At distribution and logistics centers, assess which facilities are reporting more damaged items and compare it to those with minimal product damage. By uncovering trends and best practices at like facilities with fewer damaged products, CPGs can build alternative processes and training for those with higher volumes of damaged goods to reduce the amount of waste being generated.
Third-party partners are typically the best way to uncover challenges and solutions like this, building and sharing best practices. These partners have expertise built on evaluating all aspects of waste generation and developing solutions so manufacturers and distribution centers can focus on their core business.
Benefits of Removing Waste Streams
There are many advantages to eliminating waste streams from a brand perspective. First, there is a regulatory and compliance component. The more hazardous waste being produced, the more reporting that is required. By eliminating waste streams, CPGs may see less reporting requirements because of having a lower generator status.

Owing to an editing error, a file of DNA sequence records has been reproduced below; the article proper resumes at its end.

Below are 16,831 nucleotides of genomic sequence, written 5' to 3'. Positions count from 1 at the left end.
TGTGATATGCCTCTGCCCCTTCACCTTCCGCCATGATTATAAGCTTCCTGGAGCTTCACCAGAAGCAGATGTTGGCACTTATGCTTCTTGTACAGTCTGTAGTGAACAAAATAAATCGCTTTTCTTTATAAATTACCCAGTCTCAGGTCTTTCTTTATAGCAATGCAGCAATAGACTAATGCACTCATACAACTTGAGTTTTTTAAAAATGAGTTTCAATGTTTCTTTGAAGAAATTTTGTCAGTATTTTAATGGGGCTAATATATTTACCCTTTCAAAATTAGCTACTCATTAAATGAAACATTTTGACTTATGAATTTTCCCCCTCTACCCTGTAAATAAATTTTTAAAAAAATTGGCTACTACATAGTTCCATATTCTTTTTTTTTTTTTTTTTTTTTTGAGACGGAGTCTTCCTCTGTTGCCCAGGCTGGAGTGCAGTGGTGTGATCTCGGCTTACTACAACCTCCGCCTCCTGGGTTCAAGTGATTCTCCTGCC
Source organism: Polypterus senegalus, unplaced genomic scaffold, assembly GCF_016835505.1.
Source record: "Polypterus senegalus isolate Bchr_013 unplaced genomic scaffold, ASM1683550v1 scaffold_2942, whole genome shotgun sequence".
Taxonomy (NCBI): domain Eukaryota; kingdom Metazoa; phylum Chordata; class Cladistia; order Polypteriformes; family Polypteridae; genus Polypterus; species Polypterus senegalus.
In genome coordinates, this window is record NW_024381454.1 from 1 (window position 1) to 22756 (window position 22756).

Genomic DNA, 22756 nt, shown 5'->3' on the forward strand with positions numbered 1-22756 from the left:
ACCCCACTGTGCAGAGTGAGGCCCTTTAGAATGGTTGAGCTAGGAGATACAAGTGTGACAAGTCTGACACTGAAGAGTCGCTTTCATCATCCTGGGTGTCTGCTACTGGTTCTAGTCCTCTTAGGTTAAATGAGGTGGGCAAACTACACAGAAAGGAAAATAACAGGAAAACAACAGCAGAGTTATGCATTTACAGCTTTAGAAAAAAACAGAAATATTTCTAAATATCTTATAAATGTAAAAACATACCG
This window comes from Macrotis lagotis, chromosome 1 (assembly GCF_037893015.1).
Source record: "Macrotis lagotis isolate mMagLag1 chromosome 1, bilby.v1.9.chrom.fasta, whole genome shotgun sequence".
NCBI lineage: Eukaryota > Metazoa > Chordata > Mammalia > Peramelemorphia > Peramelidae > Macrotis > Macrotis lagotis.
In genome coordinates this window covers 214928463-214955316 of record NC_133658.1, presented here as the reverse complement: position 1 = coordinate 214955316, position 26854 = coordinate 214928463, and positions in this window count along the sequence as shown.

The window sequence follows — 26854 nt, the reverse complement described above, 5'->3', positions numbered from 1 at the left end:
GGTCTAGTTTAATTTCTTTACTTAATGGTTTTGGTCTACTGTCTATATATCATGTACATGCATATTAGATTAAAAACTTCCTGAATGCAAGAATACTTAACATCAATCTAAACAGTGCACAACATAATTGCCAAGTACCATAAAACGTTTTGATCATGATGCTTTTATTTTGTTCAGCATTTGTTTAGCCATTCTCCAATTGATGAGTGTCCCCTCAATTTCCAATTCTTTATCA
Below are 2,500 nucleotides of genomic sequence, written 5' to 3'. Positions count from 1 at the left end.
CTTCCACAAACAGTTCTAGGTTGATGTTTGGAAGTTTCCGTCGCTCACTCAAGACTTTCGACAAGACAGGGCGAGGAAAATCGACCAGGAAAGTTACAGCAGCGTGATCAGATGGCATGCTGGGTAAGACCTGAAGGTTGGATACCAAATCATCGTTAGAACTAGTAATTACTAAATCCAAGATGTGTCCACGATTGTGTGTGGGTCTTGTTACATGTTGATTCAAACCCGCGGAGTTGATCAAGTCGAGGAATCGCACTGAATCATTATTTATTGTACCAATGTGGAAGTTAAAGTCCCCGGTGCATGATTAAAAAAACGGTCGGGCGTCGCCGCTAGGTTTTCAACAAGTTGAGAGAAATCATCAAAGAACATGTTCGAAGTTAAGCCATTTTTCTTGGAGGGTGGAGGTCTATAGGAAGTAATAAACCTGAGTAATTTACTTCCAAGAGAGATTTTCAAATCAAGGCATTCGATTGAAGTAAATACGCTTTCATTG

Additionally, consumers today want more than just quality from the companies they buy from and often look for products and brands that align with their personal values. Sustainability is a big factor when it comes to influencing business decisions.
According to a 2019 Global Web Index (GWI) new packaging report, “Sustainable Packaging Unwrapped,” 60% of consumers say they are likely to switch to a brand that is more environmentally friendly than their current brand. On top of that, the GWI report found that 3 in 10 consumers do not feel they have enough information about what packaging can be recycled, and of those, 41% say it is because brand campaigns do not give them enough information. In addition, 71% of consumers are willing to pay an added premium — 37% more — for companies offering full transparency and traceability, according to an IBM study in partnership with the National Retail Federation (NRF).